Press Release

For Immediate Release
October 1, 2009

Washington D.C.
FBI National Press Office
(202) 324-3691

No, Your Social Networking “Friend” Isnít Really in Trouble Overseas

According to the Internet Crime Complaint Center (IC3), there has been an increase in the number of hijacked social networking accounts reported to www.ic3.gov.

One of the more popular scams involves online criminals planting malicious software and code onto to victim computers. It starts by someone opening a spam e-mail, sometimes from another hijacked friend’s account.

When opened, the spam allows the cyber intruders to steal passwords for any account on the computer, including social networking sites. The thieves then change the user’s passwords and eventually send out distress messages claiming they are in some sort of legal or medical peril and requesting money from their social networking contacts.

So far, nearly 3,200 cases of account hijackings have been reported to the IC3 since 2006.

Cyber thieves are also using spam to promote phishing sites, claiming a violation of the terms of service agreement or creating some other issue which needs to be resolved. Other spam entices users to download an application or view a video. Some of these messages appear to be sent from friends, giving the perception of legitimacy. Once the user responds to a phishing site, downloads an application, or clicks on a video link, the electronic device they’re using becomes infected.

Some applications advertised on social networking sites appear legitimate but install malicious code or rogue anti-virus software. These empty applications can give cyber criminals access to your profile and personal information. These programs will automatically send messages to your contacts, instructing them to download the new application too.

Infected users are often unknowingly spreading malware by having links to infected websites posted on their webpage without the user’s knowledge. Since the e-mail or video link appear to be endorsed by a friend, social networking contacts are more likely to click on these links.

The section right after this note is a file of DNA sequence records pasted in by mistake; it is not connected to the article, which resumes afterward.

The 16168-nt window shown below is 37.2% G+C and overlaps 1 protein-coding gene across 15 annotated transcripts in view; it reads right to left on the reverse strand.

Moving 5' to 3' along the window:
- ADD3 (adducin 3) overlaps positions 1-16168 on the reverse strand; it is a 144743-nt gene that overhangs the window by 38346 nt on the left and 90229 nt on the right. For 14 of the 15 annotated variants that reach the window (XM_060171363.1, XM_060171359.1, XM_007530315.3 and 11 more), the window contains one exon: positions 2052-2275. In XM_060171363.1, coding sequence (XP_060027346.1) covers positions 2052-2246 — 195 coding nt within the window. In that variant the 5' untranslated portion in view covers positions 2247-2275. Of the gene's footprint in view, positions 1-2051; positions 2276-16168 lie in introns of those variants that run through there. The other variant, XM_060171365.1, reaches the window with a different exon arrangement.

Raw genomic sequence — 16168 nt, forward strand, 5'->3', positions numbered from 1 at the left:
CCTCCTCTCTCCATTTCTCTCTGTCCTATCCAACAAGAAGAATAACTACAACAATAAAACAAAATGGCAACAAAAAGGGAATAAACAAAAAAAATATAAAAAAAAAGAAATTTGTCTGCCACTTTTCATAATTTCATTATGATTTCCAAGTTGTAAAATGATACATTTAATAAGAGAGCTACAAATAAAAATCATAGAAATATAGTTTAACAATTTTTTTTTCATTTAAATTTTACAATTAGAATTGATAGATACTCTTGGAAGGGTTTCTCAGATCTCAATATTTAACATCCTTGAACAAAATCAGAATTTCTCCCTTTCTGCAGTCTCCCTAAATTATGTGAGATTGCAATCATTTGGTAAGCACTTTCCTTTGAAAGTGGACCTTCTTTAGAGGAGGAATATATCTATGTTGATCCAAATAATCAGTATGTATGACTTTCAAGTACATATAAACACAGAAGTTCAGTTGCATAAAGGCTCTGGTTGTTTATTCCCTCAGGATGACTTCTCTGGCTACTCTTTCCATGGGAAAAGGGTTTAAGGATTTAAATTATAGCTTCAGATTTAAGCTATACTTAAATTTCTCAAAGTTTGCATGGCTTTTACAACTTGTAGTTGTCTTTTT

Although social networking sites are generally a safe place to interact with friends and acquaintances, keep in mind these suggestions to protect yourself while navigating the Internet:

  • Adjust website privacy settings. Some networking sites have provided useful options to assist in adjusting settings to help protect your identity.
  • Be selective when adding friends. Once added, contacts can access any information marked as viewable by all friends.
  • Limit access to your profile to only those contacts you trust with your personal information.
  • Disable options, such as photo sharing, that you might not regularly use. You can always enable these options later.
  • Be careful what you click on. Just because someone posts a link or video to their wall does not mean it is safe.
  • Familiarize yourself with the security and privacy settings and learn how to report a compromised account.
  • Each social networking site may have different procedures on how to handle a hijacked or infected account; therefore, you may want to reference their help or FAQ page for instructions.

If your account has been hijacked or infected, report it to by visiting www.ic3.gov or www.lookstoogoodtobetrue.com.

The Internet Crime Complaint Center is a partnership between the FBI and National White Collar Crime Center (NW3C).

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